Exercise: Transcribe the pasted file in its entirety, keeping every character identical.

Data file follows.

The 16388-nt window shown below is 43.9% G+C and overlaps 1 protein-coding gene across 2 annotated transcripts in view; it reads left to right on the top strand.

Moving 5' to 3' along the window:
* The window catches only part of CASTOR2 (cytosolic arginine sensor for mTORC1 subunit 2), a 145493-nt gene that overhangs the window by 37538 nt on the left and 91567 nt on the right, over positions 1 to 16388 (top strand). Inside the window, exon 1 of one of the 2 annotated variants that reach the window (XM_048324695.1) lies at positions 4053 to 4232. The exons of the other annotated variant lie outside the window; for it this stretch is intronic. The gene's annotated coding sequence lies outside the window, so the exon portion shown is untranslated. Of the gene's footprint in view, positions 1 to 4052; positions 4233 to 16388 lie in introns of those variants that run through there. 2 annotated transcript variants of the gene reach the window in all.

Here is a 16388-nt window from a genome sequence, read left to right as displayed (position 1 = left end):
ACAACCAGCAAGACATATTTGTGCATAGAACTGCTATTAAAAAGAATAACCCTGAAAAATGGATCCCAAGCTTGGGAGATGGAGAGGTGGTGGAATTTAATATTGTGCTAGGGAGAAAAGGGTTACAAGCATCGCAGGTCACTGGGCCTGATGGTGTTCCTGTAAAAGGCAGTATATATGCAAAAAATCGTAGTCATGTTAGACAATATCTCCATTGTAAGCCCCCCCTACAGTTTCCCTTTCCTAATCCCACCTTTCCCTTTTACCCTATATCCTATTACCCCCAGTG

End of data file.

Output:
The 16388-nt window shown below is 43.9% G+C and overlaps 1 protein-coding gene across 2 annotated transcripts in view; it reads left to right on the top strand.

Moving 5' to 3' along the window:
* The window catches only part of CASTOR2 (cytosolic arginine sensor for mTORC1 subunit 2), a 145493-nt gene that overhangs the window by 37538 nt on the left and 91567 nt on the right, over positions 1 to 16388 (top strand). Inside the window, exon 1 of one of the 2 annotated variants that reach the window (XM_048324695.1) lies at positions 4053 to 4232. The exons of the other annotated variant lie outside the window; for it this stretch is intronic. The gene's annotated coding sequence lies outside the window, so the exon portion shown is untranslated. Of the gene's footprint in view, positions 1 to 4052; positions 4233 to 16388 lie in introns of those variants that run through there. 2 annotated transcript variants of the gene reach the window in all.

Here is a 16388-nt window from a genome sequence, read left to right as displayed (position 1 = left end):
ACAACCAGCAAGACATATTTGTGCATAGAACTGCTATTAAAAAGAATAACCCTGAAAAATGGATCCCAAGCTTGGGAGATGGAGAGGTGGTGGAATTTAATATTGTGCTAGGGAGAAAAGGGTTACAAGCATCGCAGGTCACTGGGCCTGATGGTGTTCCTGTAAAAGGCAGTATATATGCAAAAAATCGTAGTCATGTTAGACAATATCTCCATTGTAAGCCCCCCCTACAGTTTCCCTTTCCTAATCCCACCTTTCCCTTTTACCCTATATCCTATTACCCCCAGTG